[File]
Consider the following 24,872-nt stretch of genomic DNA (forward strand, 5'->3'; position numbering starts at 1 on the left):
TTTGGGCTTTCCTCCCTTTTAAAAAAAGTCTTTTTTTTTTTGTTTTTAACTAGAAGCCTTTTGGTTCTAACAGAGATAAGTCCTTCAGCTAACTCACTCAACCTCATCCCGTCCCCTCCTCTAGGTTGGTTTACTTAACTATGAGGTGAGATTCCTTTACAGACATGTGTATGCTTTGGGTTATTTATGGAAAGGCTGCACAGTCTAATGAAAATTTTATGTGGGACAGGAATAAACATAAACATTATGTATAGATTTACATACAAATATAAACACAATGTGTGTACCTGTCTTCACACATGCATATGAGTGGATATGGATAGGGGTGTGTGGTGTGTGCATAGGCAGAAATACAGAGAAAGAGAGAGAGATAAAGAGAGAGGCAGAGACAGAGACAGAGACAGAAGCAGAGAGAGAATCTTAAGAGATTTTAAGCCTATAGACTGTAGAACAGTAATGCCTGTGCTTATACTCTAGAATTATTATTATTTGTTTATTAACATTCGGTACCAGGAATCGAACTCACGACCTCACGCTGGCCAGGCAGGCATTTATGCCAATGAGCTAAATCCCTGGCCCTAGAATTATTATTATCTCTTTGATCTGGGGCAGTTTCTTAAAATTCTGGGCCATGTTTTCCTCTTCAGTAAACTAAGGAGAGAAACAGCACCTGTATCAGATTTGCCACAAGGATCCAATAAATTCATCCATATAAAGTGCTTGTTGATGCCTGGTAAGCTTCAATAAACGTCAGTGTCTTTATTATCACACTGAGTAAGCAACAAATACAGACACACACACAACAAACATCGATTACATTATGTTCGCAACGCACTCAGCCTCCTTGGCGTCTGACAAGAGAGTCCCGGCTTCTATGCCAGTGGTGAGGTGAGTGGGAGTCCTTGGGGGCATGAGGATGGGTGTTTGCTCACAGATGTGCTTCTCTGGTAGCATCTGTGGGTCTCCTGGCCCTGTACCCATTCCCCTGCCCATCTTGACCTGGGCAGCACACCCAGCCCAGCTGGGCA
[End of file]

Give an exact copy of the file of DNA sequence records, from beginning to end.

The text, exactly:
Consider the following 24,872-nt stretch of genomic DNA (forward strand, 5'->3'; position numbering starts at 1 on the left):
TTTGGGCTTTCCTCCCTTTTAAAAAAAGTCTTTTTTTTTTTGTTTTTAACTAGAAGCCTTTTGGTTCTAACAGAGATAAGTCCTTCAGCTAACTCACTCAACCTCATCCCGTCCCCTCCTCTAGGTTGGTTTACTTAACTATGAGGTGAGATTCCTTTACAGACATGTGTATGCTTTGGGTTATTTATGGAAAGGCTGCACAGTCTAATGAAAATTTTATGTGGGACAGGAATAAACATAAACATTATGTATAGATTTACATACAAATATAAACACAATGTGTGTACCTGTCTTCACACATGCATATGAGTGGATATGGATAGGGGTGTGTGGTGTGTGCATAGGCAGAAATACAGAGAAAGAGAGAGAGATAAAGAGAGAGGCAGAGACAGAGACAGAGACAGAAGCAGAGAGAGAATCTTAAGAGATTTTAAGCCTATAGACTGTAGAACAGTAATGCCTGTGCTTATACTCTAGAATTATTATTATTTGTTTATTAACATTCGGTACCAGGAATCGAACTCACGACCTCACGCTGGCCAGGCAGGCATTTATGCCAATGAGCTAAATCCCTGGCCCTAGAATTATTATTATCTCTTTGATCTGGGGCAGTTTCTTAAAATTCTGGGCCATGTTTTCCTCTTCAGTAAACTAAGGAGAGAAACAGCACCTGTATCAGATTTGCCACAAGGATCCAATAAATTCATCCATATAAAGTGCTTGTTGATGCCTGGTAAGCTTCAATAAACGTCAGTGTCTTTATTATCACACTGAGTAAGCAACAAATACAGACACACACACAACAAACATCGATTACATTATGTTCGCAACGCACTCAGCCTCCTTGGCGTCTGACAAGAGAGTCCCGGCTTCTATGCCAGTGGTGAGGTGAGTGGGAGTCCTTGGGGGCATGAGGATGGGTGTTTGCTCACAGATGTGCTTCTCTGGTAGCATCTGTGGGTCTCCTGGCCCTGTACCCATTCCCCTGCCCATCTTGACCTGGGCAGCACACCCAGCCCAGCTGGGCA